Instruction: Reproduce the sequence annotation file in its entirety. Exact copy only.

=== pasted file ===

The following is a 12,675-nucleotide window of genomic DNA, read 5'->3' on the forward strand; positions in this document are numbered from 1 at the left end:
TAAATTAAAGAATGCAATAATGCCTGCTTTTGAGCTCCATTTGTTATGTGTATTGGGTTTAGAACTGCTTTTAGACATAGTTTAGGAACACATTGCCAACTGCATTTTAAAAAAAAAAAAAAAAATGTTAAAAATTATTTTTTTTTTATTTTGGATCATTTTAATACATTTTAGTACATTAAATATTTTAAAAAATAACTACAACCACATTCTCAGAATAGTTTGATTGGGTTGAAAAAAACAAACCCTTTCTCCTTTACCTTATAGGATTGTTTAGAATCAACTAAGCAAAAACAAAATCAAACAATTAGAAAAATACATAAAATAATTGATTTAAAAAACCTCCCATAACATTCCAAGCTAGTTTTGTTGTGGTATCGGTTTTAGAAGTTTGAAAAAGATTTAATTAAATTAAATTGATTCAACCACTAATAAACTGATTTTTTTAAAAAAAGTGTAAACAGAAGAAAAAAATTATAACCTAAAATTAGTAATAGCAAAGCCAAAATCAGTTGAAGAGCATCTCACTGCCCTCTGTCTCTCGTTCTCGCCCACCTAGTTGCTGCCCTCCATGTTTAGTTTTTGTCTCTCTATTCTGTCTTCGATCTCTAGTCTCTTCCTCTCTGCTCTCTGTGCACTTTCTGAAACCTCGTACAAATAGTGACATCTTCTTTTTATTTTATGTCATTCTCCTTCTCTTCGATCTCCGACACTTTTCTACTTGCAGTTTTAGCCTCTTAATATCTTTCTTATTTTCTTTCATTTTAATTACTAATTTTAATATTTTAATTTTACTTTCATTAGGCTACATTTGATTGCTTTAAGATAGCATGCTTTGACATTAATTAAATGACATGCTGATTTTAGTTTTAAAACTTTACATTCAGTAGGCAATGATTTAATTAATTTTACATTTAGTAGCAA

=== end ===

The following is a 12,675-nucleotide window of genomic DNA, read 5'->3' on the forward strand; positions in this document are numbered from 1 at the left end:
TAAATTAAAGAATGCAATAATGCCTGCTTTTGAGCTCCATTTGTTATGTGTATTGGGTTTAGAACTGCTTTTAGACATAGTTTAGGAACACATTGCCAACTGCATTTTAAAAAAAAAAAAAAAAATGTTAAAAATTATTTTTTTTTTATTTTGGATCATTTTAATACATTTTAGTACATTAAATATTTTAAAAAATAACTACAACCACATTCTCAGAATAGTTTGATTGGGTTGAAAAAAACAAACCCTTTCTCCTTTACCTTATAGGATTGTTTAGAATCAACTAAGCAAAAACAAAATCAAACAATTAGAAAAATACATAAAATAATTGATTTAAAAAACCTCCCATAACATTCCAAGCTAGTTTTGTTGTGGTATCGGTTTTAGAAGTTTGAAAAAGATTTAATTAAATTAAATTGATTCAACCACTAATAAACTGATTTTTTTAAAAAAAGTGTAAACAGAAGAAAAAAATTATAACCTAAAATTAGTAATAGCAAAGCCAAAATCAGTTGAAGAGCATCTCACTGCCCTCTGTCTCTCGTTCTCGCCCACCTAGTTGCTGCCCTCCATGTTTAGTTTTTGTCTCTCTATTCTGTCTTCGATCTCTAGTCTCTTCCTCTCTGCTCTCTGTGCACTTTCTGAAACCTCGTACAAATAGTGACATCTTCTTTTTATTTTATGTCATTCTCCTTCTCTTCGATCTCCGACACTTTTCTACTTGCAGTTTTAGCCTCTTAATATCTTTCTTATTTTCTTTCATTTTAATTACTAATTTTAATATTTTAATTTTACTTTCATTAGGCTACATTTGATTGCTTTAAGATAGCATGCTTTGACATTAATTAAATGACATGCTGATTTTAGTTTTAAAACTTTACATTCAGTAGGCAATGATTTAATTAATTTTACATTTAGTAGCAA